ICOR Blog & News,

by Frank Rolfe

My introduction to mobile home park investing began with an offer I couldn’t refuse: an 83 space mobile home park at half occupancy for $400,000 with only $10,000 down and $390,000 seller financing. It took that much of an effort to get me to overcome my fears founded on the stereotype that mobile home parks are dangerous. Not a single person I talked to supported my concept of buying that property, telling me that “trailer parks are nasty and you’ll never make any money with it”. Fast forward seven years later and I sold that same mobile home park for around $1.5 million. And that’s the typical mobile home park story: overcoming myths and legends to make serious money. We call this impediment to investment the “stigma wall”.

What created the “Stigma Wall”

While Hollywood loved trailer parks in the 1950s and 1960s (Elvis lived in a mobile home park in two movies 1) It Happened at the World’s Fair in 1963 and 2) Speedway in 1968) by the 1970s that relationship had taken a dangerous turn. Television and movies started to depict trailer parks as the epicenter of sex and violence, imagery that spiked ticket sales and viewership. Eminem’s 8-Mile, Trailer Park Boys, Myrtle Manor and COPs are just a few of the programs that have used the media stereotype of mobile home parks to gain viewers. Never in American history has one sector of real estate had to endure such an endless blitz of false narratives.

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How it makes you money

The byproduct of the “Stigma Wall” is greatly reduced competition concerning investors trying to buy mobile home parks. The stigma is so strong that most investors will not even consider the basic concept of trailer parks, and instead focus on the housing types of single-family and apartments. While there is nothing wrong with these sectors, they are much more overworked than mobile home parks. So the “Stigma Wall” serves to reduce the total number of park buyers and, as a byproduct of supply and demand, keeps prices low.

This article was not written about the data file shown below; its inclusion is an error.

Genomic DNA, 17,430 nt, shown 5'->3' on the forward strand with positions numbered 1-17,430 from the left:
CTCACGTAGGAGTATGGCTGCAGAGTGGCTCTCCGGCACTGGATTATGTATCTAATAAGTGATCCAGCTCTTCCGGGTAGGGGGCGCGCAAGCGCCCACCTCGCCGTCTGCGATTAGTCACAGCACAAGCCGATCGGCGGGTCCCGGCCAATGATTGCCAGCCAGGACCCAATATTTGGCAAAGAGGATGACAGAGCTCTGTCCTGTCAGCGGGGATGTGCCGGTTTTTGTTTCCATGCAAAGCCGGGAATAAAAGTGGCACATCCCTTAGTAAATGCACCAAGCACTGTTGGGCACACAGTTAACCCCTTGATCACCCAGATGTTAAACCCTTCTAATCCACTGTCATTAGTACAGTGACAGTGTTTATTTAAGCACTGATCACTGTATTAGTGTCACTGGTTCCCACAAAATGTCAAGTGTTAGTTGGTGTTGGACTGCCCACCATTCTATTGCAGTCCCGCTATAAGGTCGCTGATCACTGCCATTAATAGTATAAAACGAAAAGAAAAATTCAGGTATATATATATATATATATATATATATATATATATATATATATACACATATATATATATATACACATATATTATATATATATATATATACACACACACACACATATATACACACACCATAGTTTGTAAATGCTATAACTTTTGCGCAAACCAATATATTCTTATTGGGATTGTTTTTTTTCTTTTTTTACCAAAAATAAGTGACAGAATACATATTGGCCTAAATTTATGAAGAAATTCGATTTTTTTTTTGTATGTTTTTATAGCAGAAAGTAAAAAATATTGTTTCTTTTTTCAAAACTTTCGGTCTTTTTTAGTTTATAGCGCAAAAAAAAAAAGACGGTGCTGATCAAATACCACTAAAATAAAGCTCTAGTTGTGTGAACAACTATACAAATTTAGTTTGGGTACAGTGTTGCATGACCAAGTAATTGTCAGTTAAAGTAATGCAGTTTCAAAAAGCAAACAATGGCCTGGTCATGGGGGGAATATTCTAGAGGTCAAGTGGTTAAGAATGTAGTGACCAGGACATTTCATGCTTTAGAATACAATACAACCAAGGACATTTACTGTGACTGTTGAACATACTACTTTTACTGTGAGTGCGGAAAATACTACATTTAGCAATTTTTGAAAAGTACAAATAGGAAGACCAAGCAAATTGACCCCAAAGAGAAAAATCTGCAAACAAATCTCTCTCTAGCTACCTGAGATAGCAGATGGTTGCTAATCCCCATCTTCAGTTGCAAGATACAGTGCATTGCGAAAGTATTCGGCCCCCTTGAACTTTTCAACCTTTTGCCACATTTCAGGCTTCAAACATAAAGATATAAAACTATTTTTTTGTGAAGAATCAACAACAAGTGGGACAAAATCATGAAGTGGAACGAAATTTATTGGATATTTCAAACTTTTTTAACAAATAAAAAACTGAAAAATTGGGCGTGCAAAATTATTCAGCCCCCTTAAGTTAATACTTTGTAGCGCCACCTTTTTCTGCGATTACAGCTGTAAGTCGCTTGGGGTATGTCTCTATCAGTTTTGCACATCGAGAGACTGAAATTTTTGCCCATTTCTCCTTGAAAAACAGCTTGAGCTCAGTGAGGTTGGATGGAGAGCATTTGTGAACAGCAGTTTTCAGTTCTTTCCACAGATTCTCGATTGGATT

What the truth is

Mobile home parks have nothing to do with the stereotype. There are around 44,000 mobile home parks in the U.S., and maybe 1% of these support the notion that they are filled with dangerous hardscrabble tenants. The other 99% of the mobile home parks in America more closely resemble high-density subdivisions. They have attractive entrances, amenities such as playgrounds and even pools, paved roads, meandering streets and a strong pride-of-ownership with manicured lawns. Mobile home park owners own the land and the residents offer their homes – all parties are stakeholders in the business model. This is not scary or depressing. And 8% of the U.S. population lives in mobile homes.

Why the truth will never get out

So if the truth about mobile home parks has nothing to do with the stereotype displayed on TV and the movies, when will the “Stigma Wall” ultimately come down? I mean, even the Iron Curtain was taken apart during Ronald Reagan’s tenure as President. Well, the odds are extremely low. The problem is that there is simply too much money in the concept of “trailer park” for Hollywood to pass up. Even Disney has jumped on the bandwagon with their new cartoon “Trailer Trouble” which follows the adventures of a kid who is dropped off at his aunt’s mobile home, and each episode features a chase scene on motorcycles, a shootout, or similar trashy escapade. Since the media holds all the cards on public relations – and mobile home park owners devote zero dollars to changing their image – it’s unlikely that the “Stigma Wall” will ever come down.


For mobile home park investing to become mainstream, it will have to get rid of its “Stigma Wall” – and that’s unlikely to ever occur. Until then, mobile home parks will be more profitable than all other real estate sectors due to reduced competition.